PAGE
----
A message authentication code (abbreviated MAC), used in symmetric cryptography, is attached to a message so that a recipient can verify that it wasn’t tampered with during transmission. This is also known as a MAC tag.
To create a MAC for a cryptographic message, the initial sender uses a generic algorithm (called a MAC algorithm) or set of algorithms to produce the MAC and an encryption key. The recipient also passes the received message through the same MAC algorithm. If they generate the same code as the one that came with the message, they can assume the message comes from a legitimate sender and hasn’t been changed in transit.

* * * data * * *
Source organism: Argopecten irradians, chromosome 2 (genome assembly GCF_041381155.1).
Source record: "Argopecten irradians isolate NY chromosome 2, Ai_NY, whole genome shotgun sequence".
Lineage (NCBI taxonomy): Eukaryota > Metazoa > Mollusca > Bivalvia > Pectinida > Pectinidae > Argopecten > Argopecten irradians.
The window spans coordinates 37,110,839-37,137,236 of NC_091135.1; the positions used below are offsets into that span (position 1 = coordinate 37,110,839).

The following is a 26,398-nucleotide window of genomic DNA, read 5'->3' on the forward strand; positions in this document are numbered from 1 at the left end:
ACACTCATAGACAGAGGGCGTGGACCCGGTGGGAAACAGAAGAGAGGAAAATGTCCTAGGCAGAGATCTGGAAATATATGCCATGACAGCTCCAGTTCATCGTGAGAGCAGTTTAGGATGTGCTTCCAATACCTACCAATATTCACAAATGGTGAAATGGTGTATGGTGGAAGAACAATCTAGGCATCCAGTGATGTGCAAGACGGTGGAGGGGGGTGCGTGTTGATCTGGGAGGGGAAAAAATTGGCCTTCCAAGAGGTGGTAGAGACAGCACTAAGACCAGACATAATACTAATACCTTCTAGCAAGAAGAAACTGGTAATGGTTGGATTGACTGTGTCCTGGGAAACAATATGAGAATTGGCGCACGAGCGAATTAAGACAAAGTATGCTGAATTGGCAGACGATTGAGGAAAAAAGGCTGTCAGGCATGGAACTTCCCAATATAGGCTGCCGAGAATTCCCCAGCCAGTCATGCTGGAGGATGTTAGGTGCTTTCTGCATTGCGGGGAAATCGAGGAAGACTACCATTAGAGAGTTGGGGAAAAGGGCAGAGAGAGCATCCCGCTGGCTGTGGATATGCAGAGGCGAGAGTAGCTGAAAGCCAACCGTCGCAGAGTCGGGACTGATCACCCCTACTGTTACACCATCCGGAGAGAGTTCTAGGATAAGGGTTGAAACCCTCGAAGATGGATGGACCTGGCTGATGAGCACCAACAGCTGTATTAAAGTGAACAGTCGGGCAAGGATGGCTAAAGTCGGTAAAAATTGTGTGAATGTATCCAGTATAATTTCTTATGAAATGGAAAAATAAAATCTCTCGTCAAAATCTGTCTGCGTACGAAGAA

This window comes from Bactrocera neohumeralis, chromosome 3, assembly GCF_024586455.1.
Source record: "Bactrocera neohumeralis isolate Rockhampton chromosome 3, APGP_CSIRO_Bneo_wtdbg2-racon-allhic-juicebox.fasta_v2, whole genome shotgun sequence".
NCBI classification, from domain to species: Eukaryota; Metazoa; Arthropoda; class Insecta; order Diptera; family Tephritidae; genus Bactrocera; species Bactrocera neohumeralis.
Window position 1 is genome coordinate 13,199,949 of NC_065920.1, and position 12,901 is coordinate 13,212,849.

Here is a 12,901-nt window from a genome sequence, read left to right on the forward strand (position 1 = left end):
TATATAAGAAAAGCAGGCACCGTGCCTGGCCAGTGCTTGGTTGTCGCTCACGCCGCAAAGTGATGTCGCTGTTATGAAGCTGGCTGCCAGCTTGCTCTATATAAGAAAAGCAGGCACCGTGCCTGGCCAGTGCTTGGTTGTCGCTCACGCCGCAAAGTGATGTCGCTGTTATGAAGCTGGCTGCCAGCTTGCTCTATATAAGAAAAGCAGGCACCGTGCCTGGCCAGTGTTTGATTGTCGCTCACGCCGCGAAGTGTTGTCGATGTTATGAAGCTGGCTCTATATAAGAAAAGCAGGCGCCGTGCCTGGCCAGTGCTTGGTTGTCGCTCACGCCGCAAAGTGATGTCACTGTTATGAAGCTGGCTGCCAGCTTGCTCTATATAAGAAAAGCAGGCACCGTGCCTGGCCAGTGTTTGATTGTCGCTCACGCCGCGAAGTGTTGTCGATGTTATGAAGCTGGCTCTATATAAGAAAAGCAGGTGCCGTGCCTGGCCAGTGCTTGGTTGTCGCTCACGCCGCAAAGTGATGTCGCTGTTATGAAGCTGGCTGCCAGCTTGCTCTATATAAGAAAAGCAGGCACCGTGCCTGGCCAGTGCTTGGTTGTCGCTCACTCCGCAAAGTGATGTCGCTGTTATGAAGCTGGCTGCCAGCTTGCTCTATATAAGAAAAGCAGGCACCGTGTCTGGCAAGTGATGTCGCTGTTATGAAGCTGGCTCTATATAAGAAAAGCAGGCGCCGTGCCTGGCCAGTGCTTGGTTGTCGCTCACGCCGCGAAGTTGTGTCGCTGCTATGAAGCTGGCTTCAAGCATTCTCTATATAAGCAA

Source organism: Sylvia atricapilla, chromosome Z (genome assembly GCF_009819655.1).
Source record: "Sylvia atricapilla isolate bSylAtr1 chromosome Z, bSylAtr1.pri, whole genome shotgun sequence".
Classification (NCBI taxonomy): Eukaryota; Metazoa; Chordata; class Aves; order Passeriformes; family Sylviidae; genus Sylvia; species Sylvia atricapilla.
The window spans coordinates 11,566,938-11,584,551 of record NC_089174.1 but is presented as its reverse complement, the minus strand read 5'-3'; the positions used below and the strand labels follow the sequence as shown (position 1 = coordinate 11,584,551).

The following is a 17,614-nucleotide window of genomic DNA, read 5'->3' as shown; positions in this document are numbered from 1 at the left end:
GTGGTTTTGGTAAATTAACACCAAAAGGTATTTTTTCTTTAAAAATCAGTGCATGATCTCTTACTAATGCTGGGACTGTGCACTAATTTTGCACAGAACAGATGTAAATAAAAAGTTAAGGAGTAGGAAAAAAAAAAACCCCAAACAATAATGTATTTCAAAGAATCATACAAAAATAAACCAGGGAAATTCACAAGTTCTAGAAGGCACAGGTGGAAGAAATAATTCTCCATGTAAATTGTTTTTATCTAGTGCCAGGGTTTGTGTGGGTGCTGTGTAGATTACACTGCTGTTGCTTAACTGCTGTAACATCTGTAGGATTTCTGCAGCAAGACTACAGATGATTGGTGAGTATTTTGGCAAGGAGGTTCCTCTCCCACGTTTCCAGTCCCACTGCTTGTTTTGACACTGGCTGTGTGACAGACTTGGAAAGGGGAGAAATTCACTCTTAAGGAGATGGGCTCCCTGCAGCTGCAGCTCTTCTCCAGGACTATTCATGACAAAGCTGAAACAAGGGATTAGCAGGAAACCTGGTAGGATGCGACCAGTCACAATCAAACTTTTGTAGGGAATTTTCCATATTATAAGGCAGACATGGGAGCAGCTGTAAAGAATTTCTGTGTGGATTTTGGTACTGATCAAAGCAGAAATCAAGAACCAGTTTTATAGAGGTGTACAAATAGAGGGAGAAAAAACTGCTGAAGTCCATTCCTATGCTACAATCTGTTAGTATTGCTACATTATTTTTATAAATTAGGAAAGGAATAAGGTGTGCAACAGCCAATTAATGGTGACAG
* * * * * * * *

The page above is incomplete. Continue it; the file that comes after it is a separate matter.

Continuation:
Before beginning the MAC sequence, the sender and receiver must have established an encryption key as part of verifying the MAC. One drawback to codes or tags for security is that the sender cannot verify that they were the first one to send a MAC with a message, because both sender and receiver use the same MAC algorithm and secret key. Thus, no one can prove who sent the message first. The ability to prove who owns an initial message is known as non-repudiation, and MAC algorithms don’t permit it. Digital signatures, in contrast, allow the sender to show that they sent a message because they used a private key that only they possess.
MACs should be able to indicate that the sent message can only be transmitted one time, eliminating the chance of a replay attack (in which an attacker resends a message to a recipient).
MACs are often used in the finance industry for added authentication in security practices. Large transactions of money and bank communications might use MACs if they are encrypted transmissions.